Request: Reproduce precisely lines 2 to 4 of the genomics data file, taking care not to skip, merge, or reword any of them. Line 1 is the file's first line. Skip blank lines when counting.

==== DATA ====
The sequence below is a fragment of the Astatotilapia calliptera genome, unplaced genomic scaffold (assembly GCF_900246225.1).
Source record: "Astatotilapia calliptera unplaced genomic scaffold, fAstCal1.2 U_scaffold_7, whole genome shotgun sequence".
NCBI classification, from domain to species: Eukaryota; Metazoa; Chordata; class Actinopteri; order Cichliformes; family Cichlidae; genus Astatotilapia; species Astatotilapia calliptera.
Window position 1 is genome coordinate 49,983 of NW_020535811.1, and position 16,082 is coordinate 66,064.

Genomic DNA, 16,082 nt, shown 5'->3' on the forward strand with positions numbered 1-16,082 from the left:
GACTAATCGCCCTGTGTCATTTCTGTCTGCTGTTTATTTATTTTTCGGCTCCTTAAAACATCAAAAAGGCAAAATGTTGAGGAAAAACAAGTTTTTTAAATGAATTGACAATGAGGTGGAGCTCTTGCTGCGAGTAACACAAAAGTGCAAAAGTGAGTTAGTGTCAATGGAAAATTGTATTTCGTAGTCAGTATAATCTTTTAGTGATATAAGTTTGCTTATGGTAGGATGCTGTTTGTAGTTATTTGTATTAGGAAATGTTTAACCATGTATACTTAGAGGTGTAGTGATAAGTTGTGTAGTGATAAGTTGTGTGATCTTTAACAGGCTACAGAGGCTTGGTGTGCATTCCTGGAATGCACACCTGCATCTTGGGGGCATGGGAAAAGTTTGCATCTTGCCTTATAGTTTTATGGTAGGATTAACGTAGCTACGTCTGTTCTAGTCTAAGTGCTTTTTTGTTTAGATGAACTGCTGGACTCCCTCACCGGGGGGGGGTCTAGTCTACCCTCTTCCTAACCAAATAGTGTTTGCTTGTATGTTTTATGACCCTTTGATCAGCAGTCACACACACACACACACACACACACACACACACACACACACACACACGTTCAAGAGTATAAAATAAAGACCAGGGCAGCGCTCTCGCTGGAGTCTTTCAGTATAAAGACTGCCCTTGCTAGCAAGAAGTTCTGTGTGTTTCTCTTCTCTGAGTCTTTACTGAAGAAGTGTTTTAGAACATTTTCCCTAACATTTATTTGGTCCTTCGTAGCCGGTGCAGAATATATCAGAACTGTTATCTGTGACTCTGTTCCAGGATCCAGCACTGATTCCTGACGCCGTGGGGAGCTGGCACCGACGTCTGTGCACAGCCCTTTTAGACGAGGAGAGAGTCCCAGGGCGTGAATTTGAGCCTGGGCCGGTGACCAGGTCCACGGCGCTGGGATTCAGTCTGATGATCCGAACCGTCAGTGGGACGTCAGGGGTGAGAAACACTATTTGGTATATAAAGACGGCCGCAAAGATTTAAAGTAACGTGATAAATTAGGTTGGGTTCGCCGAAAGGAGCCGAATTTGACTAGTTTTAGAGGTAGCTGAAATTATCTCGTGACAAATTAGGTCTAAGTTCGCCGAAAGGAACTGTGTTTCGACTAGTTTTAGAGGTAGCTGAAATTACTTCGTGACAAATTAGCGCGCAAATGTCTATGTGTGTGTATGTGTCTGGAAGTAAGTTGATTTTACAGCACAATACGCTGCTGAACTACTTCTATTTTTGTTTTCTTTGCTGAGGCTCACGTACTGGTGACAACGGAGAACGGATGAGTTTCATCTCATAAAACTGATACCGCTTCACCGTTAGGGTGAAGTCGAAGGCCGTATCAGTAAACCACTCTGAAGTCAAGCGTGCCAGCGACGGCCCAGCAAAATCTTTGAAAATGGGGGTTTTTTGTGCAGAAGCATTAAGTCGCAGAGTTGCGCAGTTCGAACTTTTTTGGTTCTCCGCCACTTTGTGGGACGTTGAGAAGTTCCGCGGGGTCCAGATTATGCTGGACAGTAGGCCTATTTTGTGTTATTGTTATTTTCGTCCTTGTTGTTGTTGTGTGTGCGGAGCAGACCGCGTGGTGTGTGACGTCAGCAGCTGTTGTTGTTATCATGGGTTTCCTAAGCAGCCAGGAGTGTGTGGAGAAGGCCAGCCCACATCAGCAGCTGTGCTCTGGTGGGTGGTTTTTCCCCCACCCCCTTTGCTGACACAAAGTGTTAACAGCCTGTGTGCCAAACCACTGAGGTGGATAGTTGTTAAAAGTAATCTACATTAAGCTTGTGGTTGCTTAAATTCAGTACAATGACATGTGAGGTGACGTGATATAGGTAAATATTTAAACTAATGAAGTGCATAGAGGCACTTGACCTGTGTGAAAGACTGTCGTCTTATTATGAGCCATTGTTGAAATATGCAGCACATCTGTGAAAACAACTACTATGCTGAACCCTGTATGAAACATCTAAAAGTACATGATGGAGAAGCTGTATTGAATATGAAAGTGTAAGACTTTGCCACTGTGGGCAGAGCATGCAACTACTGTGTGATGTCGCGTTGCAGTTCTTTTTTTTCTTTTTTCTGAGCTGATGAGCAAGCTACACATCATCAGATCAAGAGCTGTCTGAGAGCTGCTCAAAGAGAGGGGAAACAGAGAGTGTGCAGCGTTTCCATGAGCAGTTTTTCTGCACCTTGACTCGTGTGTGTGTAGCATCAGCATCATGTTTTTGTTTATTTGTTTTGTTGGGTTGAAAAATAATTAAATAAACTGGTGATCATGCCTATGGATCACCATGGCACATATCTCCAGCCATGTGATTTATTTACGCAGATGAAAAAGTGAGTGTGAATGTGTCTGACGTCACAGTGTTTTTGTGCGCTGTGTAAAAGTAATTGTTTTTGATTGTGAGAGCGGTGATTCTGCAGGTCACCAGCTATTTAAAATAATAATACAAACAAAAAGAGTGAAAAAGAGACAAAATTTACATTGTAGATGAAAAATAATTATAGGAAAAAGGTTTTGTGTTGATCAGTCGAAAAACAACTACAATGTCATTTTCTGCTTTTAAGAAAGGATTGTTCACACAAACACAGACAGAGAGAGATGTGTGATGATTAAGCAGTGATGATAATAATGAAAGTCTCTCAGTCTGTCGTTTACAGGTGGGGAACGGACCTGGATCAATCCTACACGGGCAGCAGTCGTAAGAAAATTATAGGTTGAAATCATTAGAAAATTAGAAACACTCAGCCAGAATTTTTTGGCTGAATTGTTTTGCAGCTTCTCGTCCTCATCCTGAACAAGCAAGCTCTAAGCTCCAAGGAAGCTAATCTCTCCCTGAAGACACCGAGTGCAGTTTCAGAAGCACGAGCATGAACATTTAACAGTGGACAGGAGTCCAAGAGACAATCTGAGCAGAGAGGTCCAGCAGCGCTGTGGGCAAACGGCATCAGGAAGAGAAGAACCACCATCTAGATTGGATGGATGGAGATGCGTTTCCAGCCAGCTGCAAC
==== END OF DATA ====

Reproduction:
Source record: "Astatotilapia calliptera unplaced genomic scaffold, fAstCal1.2 U_scaffold_7, whole genome shotgun sequence".
NCBI classification, from domain to species: Eukaryota; Metazoa; Chordata; class Actinopteri; order Cichliformes; family Cichlidae; genus Astatotilapia; species Astatotilapia calliptera.
Window position 1 is genome coordinate 49,983 of NW_020535811.1, and position 16,082 is coordinate 66,064.